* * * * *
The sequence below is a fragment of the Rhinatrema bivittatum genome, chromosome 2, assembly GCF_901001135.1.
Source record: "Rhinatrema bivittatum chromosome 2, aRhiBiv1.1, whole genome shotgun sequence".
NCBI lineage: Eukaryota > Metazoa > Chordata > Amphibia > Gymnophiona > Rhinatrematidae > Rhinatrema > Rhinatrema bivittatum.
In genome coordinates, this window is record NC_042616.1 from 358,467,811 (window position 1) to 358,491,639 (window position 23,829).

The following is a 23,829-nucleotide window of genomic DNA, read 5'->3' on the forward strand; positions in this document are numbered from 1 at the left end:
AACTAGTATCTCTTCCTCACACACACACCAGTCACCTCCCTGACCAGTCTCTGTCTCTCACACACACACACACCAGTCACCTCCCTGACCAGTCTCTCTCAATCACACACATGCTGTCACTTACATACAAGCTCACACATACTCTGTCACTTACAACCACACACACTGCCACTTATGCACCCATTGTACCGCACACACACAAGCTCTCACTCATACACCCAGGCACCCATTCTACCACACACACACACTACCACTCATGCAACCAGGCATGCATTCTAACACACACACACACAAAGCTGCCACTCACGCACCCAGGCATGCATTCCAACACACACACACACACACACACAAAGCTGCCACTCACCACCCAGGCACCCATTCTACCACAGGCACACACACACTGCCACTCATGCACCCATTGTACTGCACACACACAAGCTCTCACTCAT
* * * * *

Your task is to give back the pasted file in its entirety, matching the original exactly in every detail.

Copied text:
The sequence below is a fragment of the Rhinatrema bivittatum genome, chromosome 2, assembly GCF_901001135.1.
Source record: "Rhinatrema bivittatum chromosome 2, aRhiBiv1.1, whole genome shotgun sequence".
NCBI lineage: Eukaryota > Metazoa > Chordata > Amphibia > Gymnophiona > Rhinatrematidae > Rhinatrema > Rhinatrema bivittatum.
In genome coordinates, this window is record NC_042616.1 from 358,467,811 (window position 1) to 358,491,639 (window position 23,829).

The following is a 23,829-nucleotide window of genomic DNA, read 5'->3' on the forward strand; positions in this document are numbered from 1 at the left end:
AACTAGTATCTCTTCCTCACACACACACCAGTCACCTCCCTGACCAGTCTCTGTCTCTCACACACACACACACCAGTCACCTCCCTGACCAGTCTCTCTCAATCACACACATGCTGTCACTTACATACAAGCTCACACATACTCTGTCACTTACAACCACACACACTGCCACTTATGCACCCATTGTACCGCACACACACAAGCTCTCACTCATACACCCAGGCACCCATTCTACCACACACACACACTACCACTCATGCAACCAGGCATGCATTCTAACACACACACACACAAAGCTGCCACTCACGCACCCAGGCATGCATTCCAACACACACACACACACACACACAAAGCTGCCACTCACCACCCAGGCACCCATTCTACCACAGGCACACACACACTGCCACTCATGCACCCATTGTACTGCACACACACAAGCTCTCACTCAT